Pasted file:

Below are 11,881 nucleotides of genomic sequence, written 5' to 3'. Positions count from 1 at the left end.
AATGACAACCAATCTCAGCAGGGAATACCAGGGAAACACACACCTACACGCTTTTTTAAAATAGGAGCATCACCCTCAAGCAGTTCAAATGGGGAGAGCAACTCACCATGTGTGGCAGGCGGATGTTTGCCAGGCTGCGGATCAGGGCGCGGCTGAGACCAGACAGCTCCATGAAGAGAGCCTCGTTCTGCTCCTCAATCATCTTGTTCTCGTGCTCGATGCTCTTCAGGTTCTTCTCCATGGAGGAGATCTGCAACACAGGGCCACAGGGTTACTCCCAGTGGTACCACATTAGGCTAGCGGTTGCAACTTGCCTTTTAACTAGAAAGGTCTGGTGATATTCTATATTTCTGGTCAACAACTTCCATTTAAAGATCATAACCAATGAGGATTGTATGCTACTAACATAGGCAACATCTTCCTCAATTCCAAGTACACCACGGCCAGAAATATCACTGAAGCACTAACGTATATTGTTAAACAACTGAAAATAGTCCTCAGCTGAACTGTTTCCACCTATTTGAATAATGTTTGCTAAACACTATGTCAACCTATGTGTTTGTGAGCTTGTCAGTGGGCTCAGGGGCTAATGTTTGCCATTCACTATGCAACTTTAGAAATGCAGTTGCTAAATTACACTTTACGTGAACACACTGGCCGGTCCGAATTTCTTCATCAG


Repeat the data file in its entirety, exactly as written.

Below are 11,881 nucleotides of genomic sequence, written 5' to 3'. Positions count from 1 at the left end.
AATGACAACCAATCTCAGCAGGGAATACCAGGGAAACACACACCTACACGCTTTTTTAAAATAGGAGCATCACCCTCAAGCAGTTCAAATGGGGAGAGCAACTCACCATGTGTGGCAGGCGGATGTTTGCCAGGCTGCGGATCAGGGCGCGGCTGAGACCAGACAGCTCCATGAAGAGAGCCTCGTTCTGCTCCTCAATCATCTTGTTCTCGTGCTCGATGCTCTTCAGGTTCTTCTCCATGGAGGAGATCTGCAACACAGGGCCACAGGGTTACTCCCAGTGGTACCACATTAGGCTAGCGGTTGCAACTTGCCTTTTAACTAGAAAGGTCTGGTGATATTCTATATTTCTGGTCAACAACTTCCATTTAAAGATCATAACCAATGAGGATTGTATGCTACTAACATAGGCAACATCTTCCTCAATTCCAAGTACACCACGGCCAGAAATATCACTGAAGCACTAACGTATATTGTTAAACAACTGAAAATAGTCCTCAGCTGAACTGTTTCCACCTATTTGAATAATGTTTGCTAAACACTATGTCAACCTATGTGTTTGTGAGCTTGTCAGTGGGCTCAGGGGCTAATGTTTGCCATTCACTATGCAACTTTAGAAATGCAGTTGCTAAATTACACTTTACGTGAACACACTGGCCGGTCCGAATTTCTTCATCAG